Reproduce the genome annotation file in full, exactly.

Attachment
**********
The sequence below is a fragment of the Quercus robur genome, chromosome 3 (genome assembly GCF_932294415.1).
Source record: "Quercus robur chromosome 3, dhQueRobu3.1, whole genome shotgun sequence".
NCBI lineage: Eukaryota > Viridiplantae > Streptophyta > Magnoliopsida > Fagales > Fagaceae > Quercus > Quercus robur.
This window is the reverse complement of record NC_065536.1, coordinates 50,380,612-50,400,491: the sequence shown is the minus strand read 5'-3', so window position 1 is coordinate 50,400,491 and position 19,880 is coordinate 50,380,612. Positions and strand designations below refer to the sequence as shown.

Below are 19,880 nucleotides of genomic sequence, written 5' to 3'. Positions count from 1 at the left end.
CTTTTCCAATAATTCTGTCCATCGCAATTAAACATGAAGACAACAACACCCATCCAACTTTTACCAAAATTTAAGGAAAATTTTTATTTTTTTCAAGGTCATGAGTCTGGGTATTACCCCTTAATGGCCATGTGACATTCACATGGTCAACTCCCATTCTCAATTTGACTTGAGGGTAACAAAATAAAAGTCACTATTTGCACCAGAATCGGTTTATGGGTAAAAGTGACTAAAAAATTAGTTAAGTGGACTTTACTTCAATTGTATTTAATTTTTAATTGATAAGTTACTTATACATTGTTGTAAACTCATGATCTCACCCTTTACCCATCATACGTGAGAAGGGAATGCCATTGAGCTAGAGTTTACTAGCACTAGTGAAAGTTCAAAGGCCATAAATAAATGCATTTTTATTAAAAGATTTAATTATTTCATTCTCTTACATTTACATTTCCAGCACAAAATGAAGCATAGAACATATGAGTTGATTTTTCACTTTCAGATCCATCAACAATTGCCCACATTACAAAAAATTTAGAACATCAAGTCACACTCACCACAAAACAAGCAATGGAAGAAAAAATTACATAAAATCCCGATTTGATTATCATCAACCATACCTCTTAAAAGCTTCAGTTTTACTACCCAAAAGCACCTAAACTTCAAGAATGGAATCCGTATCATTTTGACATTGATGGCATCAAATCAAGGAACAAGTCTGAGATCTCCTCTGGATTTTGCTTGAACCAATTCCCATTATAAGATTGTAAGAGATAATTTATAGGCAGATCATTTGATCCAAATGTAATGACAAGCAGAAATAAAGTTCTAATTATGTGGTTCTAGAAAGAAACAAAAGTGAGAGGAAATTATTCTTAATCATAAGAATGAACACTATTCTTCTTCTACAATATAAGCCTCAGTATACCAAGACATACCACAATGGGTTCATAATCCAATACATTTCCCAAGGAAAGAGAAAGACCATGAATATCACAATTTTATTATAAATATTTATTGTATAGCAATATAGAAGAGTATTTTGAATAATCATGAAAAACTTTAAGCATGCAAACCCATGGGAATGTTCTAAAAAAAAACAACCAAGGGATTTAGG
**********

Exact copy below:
The sequence below is a fragment of the Quercus robur genome, chromosome 3 (genome assembly GCF_932294415.1).
Source record: "Quercus robur chromosome 3, dhQueRobu3.1, whole genome shotgun sequence".
NCBI lineage: Eukaryota > Viridiplantae > Streptophyta > Magnoliopsida > Fagales > Fagaceae > Quercus > Quercus robur.
This window is the reverse complement of record NC_065536.1, coordinates 50,380,612-50,400,491: the sequence shown is the minus strand read 5'-3', so window position 1 is coordinate 50,400,491 and position 19,880 is coordinate 50,380,612. Positions and strand designations below refer to the sequence as shown.

Below are 19,880 nucleotides of genomic sequence, written 5' to 3'. Positions count from 1 at the left end.
CTTTTCCAATAATTCTGTCCATCGCAATTAAACATGAAGACAACAACACCCATCCAACTTTTACCAAAATTTAAGGAAAATTTTTATTTTTTTCAAGGTCATGAGTCTGGGTATTACCCCTTAATGGCCATGTGACATTCACATGGTCAACTCCCATTCTCAATTTGACTTGAGGGTAACAAAATAAAAGTCACTATTTGCACCAGAATCGGTTTATGGGTAAAAGTGACTAAAAAATTAGTTAAGTGGACTTTACTTCAATTGTATTTAATTTTTAATTGATAAGTTACTTATACATTGTTGTAAACTCATGATCTCACCCTTTACCCATCATACGTGAGAAGGGAATGCCATTGAGCTAGAGTTTACTAGCACTAGTGAAAGTTCAAAGGCCATAAATAAATGCATTTTTATTAAAAGATTTAATTATTTCATTCTCTTACATTTACATTTCCAGCACAAAATGAAGCATAGAACATATGAGTTGATTTTTCACTTTCAGATCCATCAACAATTGCCCACATTACAAAAAATTTAGAACATCAAGTCACACTCACCACAAAACAAGCAATGGAAGAAAAAATTACATAAAATCCCGATTTGATTATCATCAACCATACCTCTTAAAAGCTTCAGTTTTACTACCCAAAAGCACCTAAACTTCAAGAATGGAATCCGTATCATTTTGACATTGATGGCATCAAATCAAGGAACAAGTCTGAGATCTCCTCTGGATTTTGCTTGAACCAATTCCCATTATAAGATTGTAAGAGATAATTTATAGGCAGATCATTTGATCCAAATGTAATGACAAGCAGAAATAAAGTTCTAATTATGTGGTTCTAGAAAGAAACAAAAGTGAGAGGAAATTATTCTTAATCATAAGAATGAACACTATTCTTCTTCTACAATATAAGCCTCAGTATACCAAGACATACCACAATGGGTTCATAATCCAATACATTTCCCAAGGAAAGAGAAAGACCATGAATATCACAATTTTATTATAAATATTTATTGTATAGCAATATAGAAGAGTATTTTGAATAATCATGAAAAACTTTAAGCATGCAAACCCATGGGAATGTTCTAAAAAAAAACAACCAAGGGATTTAGG